The other day I picked up an old journal and started reading.
I wrote the same thing throughout, page after page, month after month, and it went something like this: I don’t exercise enough, I don’t write enough, I don’t read enough, I don’t travel enough. Nothing I had accomplished thus far meant much to me—because there was always more to do.
This is not an uncommon feeling. I call it the “Silver Medal Syndrome.”
Here’s what I mean: Winning the silver medal obviously isn’t as satisfying as winning gold. But bronze medal winners are actually happier than silver medalists because they almost didn’t medal at all. It’s all about perspective.
Research done in 2012 back this up: It’s a phenomenon explained by something called counterfactual thinking, when people compare their objective achievements to what might have been. Silver medalists look at how closely they missed the gold; bronze medalists see how close they were to not medaling at all.
If you compare yourself to, say, someone who seems to do/have/be everything—social media only makes this information more accessible, whether it’s accurate or not—you’ll never be satisfied with your life. You’re chasing what you don’t have. But if you stop and take stock of what you’ve already done, you might realize just how much you’ve accomplished.
I know this—but I rarely do it. And I don’t have any good reason why.
But as Dec. 31, 2019 approaches, I find myself thinking back on the past decade. So many things happened between 34 and 44 for me. I moved three times, adopted a second dog, taught college journalism full time. I surfed in Ireland, hiked in New Zealand and rode bikes through Amsterdam. I managed a full-time freelancing career, got married and divorced and married again, hired a therapist, ran a marathon, did a handful of triathlons, suffered two concussions, broke a rib, had my appendix removed, had a baby, wrote a children’s book and survived a tax audit and a ballistic missile alert. That’s a lot, wouldn’t you say?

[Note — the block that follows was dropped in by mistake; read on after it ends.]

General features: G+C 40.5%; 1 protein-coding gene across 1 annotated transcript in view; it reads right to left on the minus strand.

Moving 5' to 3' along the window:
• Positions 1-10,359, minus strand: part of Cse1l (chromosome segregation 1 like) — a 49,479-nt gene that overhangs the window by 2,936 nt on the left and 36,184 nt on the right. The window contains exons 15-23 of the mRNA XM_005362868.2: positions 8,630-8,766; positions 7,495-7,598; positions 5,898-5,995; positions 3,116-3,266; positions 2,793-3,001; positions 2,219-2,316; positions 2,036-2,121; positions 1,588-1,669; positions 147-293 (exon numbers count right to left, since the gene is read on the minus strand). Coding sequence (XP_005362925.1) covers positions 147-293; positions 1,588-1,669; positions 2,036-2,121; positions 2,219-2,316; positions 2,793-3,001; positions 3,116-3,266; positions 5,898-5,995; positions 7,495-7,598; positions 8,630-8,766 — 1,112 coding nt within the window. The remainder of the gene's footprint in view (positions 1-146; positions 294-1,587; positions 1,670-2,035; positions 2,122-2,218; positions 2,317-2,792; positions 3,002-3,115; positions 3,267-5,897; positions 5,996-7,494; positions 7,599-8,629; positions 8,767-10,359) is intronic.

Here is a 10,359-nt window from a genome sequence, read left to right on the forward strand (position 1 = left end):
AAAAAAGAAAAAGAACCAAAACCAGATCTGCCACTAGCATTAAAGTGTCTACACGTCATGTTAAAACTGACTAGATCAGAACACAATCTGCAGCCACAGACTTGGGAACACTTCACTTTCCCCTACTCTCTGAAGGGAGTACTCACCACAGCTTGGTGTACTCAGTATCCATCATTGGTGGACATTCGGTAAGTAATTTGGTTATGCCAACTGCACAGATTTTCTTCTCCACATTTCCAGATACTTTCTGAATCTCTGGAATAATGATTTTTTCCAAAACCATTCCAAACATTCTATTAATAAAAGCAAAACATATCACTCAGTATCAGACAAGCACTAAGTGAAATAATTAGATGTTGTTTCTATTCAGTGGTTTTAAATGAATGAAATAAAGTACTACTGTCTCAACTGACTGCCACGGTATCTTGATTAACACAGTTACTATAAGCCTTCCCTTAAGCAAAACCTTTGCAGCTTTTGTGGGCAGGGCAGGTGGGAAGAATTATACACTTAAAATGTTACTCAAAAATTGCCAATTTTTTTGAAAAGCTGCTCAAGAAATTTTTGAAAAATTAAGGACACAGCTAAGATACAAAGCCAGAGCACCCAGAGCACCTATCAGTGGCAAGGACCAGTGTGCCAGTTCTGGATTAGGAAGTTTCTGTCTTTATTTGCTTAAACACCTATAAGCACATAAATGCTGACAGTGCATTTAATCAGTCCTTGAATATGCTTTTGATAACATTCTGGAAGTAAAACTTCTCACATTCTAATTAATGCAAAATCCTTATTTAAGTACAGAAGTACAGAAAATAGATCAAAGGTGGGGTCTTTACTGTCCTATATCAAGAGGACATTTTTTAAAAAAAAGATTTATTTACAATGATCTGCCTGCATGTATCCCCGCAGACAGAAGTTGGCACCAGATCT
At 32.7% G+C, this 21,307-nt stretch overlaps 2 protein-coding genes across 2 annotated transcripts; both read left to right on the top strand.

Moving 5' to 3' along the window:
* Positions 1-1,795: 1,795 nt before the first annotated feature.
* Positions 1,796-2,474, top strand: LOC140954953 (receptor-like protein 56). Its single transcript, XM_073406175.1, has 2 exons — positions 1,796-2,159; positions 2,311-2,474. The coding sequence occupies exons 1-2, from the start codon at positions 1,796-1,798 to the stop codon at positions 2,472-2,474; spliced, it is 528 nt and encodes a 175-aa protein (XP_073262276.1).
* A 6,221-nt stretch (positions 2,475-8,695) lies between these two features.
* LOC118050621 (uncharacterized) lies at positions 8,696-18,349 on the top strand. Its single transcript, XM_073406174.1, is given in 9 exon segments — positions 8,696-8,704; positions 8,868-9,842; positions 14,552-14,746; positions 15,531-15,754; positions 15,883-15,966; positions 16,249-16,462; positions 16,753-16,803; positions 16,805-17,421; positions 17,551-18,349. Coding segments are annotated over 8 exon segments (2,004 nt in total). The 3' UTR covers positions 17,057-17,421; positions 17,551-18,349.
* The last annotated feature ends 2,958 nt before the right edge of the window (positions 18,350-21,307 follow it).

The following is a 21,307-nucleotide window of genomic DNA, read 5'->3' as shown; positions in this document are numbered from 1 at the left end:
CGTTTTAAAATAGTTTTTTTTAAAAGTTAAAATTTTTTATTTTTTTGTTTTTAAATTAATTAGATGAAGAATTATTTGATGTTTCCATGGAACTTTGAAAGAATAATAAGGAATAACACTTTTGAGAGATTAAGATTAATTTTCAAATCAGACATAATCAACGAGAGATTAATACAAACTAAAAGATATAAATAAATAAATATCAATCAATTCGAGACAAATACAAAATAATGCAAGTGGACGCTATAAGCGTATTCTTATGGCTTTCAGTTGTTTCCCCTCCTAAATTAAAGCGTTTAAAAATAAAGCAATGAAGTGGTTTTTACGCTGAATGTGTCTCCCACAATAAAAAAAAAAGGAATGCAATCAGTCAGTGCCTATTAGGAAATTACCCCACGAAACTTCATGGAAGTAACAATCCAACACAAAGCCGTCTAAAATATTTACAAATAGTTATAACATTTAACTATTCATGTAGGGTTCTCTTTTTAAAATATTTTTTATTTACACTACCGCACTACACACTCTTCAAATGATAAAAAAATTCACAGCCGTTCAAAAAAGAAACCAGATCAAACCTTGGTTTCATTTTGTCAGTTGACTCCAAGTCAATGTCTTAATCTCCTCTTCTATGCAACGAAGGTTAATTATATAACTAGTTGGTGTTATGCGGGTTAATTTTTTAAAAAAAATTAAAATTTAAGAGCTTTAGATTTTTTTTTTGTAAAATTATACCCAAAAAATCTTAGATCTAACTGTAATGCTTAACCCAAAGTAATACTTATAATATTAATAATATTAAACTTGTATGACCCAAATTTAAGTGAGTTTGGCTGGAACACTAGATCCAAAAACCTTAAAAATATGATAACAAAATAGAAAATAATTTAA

And those are the big events, the one I didn’t have to sift through old journals or Facebook albums to remember. Imagine all the stuff I can’t readily recall—the first-times, the last-times, the great meals, the new friends, the old friends, the scores and finds, the books I couldn’t stop reading, the movies that I still think about, the awards, the handwritten letters, the leaps of faith, the disappointments, the surprises, the decisions that turned out better than I could have anticipated.
Do I still think about all the things I haven’t accomplished? Of course. And I always will. I can’t help it. (And thanks to Instagram, I’ll be reminded all the time about how uninteresting my life is! Yay!)
But I’m going to start appreciating all the things I’ve already accomplished, no matter how small, and stop beating myself up for not writing a New York Times bestseller or filling up my passport with stamps. Sometimes getting out of bed without snoozing the alarm is a huge accomplishment—and I need to starting giving myself more credit.
So that’s my plan for 2020. Hindsight is always perfect. So maybe my reflections this year will be 2020, too.